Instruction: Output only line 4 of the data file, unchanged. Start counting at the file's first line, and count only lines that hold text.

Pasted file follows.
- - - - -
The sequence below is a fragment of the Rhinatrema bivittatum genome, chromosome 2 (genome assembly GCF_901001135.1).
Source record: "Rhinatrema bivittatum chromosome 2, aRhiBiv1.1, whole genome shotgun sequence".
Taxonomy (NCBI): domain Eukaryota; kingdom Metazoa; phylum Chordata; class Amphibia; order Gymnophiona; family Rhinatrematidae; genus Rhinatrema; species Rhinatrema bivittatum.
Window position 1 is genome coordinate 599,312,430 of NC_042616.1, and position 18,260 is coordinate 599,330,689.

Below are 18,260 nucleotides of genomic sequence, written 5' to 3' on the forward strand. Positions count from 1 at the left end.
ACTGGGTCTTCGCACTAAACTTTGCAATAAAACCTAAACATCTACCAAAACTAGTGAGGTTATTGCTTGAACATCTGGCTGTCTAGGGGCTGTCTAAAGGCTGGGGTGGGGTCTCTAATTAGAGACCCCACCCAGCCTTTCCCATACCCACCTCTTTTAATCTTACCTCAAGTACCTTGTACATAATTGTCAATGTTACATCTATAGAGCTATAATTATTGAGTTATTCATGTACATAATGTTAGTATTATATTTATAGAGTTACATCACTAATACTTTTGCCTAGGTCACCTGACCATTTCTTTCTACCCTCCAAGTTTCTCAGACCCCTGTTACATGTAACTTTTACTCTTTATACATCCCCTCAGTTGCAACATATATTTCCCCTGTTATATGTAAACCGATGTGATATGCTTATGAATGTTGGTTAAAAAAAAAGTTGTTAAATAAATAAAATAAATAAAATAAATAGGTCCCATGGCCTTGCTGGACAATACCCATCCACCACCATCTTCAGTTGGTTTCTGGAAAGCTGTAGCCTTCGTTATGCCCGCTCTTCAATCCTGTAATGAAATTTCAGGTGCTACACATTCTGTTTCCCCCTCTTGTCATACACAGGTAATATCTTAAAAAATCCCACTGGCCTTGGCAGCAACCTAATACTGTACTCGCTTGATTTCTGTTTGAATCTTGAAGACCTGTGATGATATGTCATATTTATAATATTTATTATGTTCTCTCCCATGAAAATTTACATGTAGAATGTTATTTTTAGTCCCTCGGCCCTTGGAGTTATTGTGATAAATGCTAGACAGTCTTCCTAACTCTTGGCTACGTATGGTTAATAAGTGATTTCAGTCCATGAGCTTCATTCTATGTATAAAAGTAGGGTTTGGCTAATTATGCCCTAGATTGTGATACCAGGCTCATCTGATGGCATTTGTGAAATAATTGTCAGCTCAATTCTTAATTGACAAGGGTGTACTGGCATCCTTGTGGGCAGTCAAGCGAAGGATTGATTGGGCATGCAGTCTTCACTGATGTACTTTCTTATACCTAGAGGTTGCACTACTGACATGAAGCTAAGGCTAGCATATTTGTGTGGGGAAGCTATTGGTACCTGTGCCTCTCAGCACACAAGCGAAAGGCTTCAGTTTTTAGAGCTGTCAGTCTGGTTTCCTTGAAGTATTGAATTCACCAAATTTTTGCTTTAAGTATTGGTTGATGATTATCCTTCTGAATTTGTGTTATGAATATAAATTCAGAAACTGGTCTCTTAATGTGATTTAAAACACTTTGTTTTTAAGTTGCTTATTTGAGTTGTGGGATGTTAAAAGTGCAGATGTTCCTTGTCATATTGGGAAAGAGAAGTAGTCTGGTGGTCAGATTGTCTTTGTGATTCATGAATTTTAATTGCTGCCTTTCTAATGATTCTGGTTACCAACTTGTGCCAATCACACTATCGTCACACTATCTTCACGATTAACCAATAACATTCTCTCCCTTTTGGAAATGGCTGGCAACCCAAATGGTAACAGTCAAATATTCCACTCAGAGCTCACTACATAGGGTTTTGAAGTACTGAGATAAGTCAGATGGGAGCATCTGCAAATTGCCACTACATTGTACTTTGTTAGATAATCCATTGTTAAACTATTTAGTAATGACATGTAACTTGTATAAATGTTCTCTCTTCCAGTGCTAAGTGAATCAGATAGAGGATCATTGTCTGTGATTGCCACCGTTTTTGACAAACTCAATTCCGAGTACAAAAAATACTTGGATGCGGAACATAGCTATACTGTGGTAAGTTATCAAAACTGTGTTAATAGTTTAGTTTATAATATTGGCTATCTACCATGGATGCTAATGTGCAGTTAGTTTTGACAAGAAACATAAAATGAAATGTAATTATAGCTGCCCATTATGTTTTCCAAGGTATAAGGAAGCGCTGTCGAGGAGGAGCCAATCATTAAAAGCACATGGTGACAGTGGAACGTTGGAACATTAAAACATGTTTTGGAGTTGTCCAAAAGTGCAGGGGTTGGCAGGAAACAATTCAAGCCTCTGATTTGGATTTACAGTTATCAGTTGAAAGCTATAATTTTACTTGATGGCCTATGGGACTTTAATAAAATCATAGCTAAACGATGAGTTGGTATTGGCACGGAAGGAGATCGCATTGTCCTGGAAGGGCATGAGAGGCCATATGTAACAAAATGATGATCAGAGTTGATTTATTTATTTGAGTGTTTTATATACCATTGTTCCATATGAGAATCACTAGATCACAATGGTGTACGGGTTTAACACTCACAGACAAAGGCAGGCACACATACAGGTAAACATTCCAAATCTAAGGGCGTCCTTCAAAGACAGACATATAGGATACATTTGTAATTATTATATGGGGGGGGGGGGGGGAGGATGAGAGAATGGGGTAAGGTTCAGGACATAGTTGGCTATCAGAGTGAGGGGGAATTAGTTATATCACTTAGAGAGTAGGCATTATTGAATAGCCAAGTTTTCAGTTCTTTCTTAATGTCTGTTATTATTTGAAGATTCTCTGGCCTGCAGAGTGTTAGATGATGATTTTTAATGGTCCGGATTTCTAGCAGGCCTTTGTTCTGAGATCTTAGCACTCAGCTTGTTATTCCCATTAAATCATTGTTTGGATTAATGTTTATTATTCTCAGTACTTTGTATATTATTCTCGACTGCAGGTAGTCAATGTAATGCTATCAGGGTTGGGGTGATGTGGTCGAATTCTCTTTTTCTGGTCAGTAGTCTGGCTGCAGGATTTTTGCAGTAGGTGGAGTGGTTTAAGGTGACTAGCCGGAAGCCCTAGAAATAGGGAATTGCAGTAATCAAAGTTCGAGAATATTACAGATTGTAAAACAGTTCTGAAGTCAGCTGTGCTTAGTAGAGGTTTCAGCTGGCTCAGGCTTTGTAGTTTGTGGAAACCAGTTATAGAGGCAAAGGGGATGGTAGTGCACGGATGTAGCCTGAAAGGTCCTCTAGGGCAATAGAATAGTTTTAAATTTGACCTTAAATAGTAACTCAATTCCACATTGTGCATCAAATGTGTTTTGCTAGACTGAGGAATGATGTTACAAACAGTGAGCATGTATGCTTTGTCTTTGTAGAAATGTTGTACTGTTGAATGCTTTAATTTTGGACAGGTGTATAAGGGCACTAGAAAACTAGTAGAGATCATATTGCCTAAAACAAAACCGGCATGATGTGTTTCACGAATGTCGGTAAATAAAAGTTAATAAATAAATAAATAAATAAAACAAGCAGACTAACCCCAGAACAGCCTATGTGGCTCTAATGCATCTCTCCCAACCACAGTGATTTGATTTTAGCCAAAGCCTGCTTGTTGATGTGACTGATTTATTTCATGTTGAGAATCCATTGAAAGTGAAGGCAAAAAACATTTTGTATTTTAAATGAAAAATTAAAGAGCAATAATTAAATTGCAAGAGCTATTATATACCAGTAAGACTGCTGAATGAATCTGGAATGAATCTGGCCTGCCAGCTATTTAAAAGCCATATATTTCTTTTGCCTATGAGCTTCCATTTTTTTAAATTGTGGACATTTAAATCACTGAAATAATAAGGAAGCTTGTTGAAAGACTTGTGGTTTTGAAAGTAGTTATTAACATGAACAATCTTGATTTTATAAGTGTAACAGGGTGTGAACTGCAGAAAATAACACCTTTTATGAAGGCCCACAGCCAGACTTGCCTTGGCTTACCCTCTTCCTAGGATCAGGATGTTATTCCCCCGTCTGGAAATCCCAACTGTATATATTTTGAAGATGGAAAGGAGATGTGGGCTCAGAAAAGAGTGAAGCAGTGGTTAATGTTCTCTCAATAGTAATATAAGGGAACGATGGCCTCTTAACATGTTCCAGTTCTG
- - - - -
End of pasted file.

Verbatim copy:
Window position 1 is genome coordinate 599,312,430 of NC_042616.1, and position 18,260 is coordinate 599,330,689.